OSU Institute of Technology President Bill R. Path is being recognized nationally for his opinion pieces and blog posts about issues facing higher education and the ever-widening skills gap in the U.S.
A study by Roland King of PhairAdvantage Communications, LLC, analyzed nearly 600 opinion pieces written by nonprofit college and university presidents and created a list of the most published administrators with Path making the list because of his 10 Huffington Post blogs that ran in 2014.
“I was truly surprised when the researcher informed me that I was being included in his list of the top 14 most prolific college presidents for 2014. I really had no idea that what I was doing was that meritorious or unusual,” Path said.
In a release from PhairAdvantage, Roland King said higher education critics have complained for years that college presidents are reluctant to speak out on social and federal policy issues, but that is changing.
“There are a lot of voices speaking out eloquently and forcefully on a wide range of topics, including some of the most controversial issues facing the country,” King said.
While it’s not a university president’s top priority, Path said expressing opinions about policies and trends affecting higher education is something that needs to happen more.
“First and foremost, college presidents must protect the interests of their particular institutions, but they need to be able to look beyond their own institutions as well,” he said. “As thought leaders, we have an obligation to inform and enlighten our constituents and stakeholders about issues facing higher education. Sometimes this means sharing our opinions on national matters.”
The national topics Path writes most frequently about are the skills gap, technical professions and outcomes-focused higher education models, like the one at OSUIT.
“When I first came to OSUIT it became obvious to me that this unique institution in rural Oklahoma had a very real solution to the national skills gap problem, and that solution needed to be shared with others, not just as a means to recruit students but as a public service announcement,” he said. “The skills gap is real, and it can be solved. Using applied learning methodologies in areas of advanced and emerging technologies, OSUIT has been highly successful in placing graduates directly into the workforce.”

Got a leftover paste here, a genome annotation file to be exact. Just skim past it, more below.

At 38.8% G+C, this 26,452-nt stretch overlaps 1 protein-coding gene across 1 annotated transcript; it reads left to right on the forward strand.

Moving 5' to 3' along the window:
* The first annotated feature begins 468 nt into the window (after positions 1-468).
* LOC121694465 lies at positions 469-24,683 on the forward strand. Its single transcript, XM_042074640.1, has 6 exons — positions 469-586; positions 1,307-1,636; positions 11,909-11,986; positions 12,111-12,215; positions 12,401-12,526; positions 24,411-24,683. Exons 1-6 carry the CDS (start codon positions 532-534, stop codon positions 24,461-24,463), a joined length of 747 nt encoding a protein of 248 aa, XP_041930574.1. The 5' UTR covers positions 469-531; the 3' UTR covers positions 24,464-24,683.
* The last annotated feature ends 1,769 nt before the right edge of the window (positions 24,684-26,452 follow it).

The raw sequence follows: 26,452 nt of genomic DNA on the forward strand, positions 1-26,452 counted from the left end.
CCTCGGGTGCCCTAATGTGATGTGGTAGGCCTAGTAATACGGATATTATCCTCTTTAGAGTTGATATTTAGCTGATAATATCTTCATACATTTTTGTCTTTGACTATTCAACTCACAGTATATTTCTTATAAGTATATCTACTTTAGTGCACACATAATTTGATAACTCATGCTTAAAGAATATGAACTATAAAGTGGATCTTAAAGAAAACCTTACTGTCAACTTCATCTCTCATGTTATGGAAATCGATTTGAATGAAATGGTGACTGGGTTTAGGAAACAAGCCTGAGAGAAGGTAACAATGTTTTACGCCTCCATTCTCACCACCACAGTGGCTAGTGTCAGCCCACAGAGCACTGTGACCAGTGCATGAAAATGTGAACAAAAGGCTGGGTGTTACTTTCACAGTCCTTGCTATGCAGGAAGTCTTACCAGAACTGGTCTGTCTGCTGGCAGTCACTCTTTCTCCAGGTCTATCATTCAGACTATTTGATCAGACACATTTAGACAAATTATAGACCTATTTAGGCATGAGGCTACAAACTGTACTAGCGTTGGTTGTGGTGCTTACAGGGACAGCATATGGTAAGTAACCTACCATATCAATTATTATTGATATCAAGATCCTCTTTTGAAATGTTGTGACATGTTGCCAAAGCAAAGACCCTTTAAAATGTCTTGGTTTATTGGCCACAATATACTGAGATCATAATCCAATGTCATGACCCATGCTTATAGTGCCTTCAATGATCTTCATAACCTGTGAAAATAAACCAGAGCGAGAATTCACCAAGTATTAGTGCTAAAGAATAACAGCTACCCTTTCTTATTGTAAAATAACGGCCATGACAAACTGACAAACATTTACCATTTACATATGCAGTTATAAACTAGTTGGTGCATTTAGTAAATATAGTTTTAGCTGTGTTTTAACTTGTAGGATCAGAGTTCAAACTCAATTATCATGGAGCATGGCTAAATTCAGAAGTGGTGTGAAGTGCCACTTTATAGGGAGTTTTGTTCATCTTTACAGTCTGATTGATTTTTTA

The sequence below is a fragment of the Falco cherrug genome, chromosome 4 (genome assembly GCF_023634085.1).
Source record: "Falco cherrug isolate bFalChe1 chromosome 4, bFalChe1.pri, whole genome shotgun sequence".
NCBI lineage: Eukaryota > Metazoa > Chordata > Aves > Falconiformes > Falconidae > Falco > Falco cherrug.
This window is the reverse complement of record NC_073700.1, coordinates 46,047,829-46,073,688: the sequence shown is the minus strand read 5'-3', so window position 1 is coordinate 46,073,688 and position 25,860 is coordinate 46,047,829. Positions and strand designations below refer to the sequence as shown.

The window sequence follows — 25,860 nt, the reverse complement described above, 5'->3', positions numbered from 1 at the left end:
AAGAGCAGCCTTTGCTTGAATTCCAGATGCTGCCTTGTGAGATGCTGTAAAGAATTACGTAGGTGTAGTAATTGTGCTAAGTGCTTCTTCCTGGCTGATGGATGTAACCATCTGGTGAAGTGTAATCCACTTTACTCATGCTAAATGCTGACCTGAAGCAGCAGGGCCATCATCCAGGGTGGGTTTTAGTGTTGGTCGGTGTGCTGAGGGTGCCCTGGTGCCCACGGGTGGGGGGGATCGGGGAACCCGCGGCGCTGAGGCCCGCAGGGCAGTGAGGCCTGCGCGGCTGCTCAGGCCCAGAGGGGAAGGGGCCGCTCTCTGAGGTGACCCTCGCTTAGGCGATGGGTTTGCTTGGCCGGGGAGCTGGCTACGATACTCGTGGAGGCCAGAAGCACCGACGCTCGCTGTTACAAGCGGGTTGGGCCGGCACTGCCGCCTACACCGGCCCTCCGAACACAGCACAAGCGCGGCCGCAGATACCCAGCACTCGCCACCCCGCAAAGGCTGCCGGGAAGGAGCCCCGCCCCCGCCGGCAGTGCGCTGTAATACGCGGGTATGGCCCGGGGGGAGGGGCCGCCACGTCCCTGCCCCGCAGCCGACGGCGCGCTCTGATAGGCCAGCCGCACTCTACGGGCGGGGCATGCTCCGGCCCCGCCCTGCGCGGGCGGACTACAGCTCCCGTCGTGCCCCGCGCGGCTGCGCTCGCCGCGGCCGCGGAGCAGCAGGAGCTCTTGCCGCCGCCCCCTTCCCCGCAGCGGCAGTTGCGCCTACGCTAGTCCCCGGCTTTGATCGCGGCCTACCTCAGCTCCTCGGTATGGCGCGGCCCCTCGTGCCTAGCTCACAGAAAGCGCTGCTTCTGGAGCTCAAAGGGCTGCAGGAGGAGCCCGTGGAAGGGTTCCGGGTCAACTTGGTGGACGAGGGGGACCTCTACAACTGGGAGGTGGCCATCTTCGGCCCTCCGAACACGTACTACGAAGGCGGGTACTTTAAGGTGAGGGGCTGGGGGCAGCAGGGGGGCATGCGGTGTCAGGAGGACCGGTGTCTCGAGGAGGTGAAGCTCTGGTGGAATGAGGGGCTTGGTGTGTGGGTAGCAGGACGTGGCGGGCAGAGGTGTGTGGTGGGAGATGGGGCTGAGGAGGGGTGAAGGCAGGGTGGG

Opinions are slow to change when it comes to misconceptions and prejudices regarding the skilled labor workforce as well as career and technical education, but those opinions have to change if people are serious about putting unemployed Americans back to work, Path said.
And while Path has been very vocal about his ideas regarding higher education pathways, in the larger sphere of university presidents speaking out, not everyone’s voice is being heard.
In his study, King pointed out that female presidents make up 26 percent of all nonprofit college presidents, but women wrote only 18 percent of the op-eds studied.
There were also disparities among the types of institutions represented in opinion pieces.
Community colleges, historically black colleges, and special-purpose institutions that focus on specific areas such law schools, medical schools as engineering and technology schools make up more than half of all nonprofit institutions but only account for 13 percent of the op-eds studied.
Path said this could be the result of groupthink among the higher education community.
“It can be difficult to speak out on issues when you believe you are in the minority. We think ‘No one is going to listen to my opinion’ or ‘I might be ridiculed by my peers,’” he said. “If we are going to advance beyond our staid traditions, we need to hear new voices and fresh perspectives. Many of the things I write about are unpopular in higher education circles, but they still need to be said nonetheless.”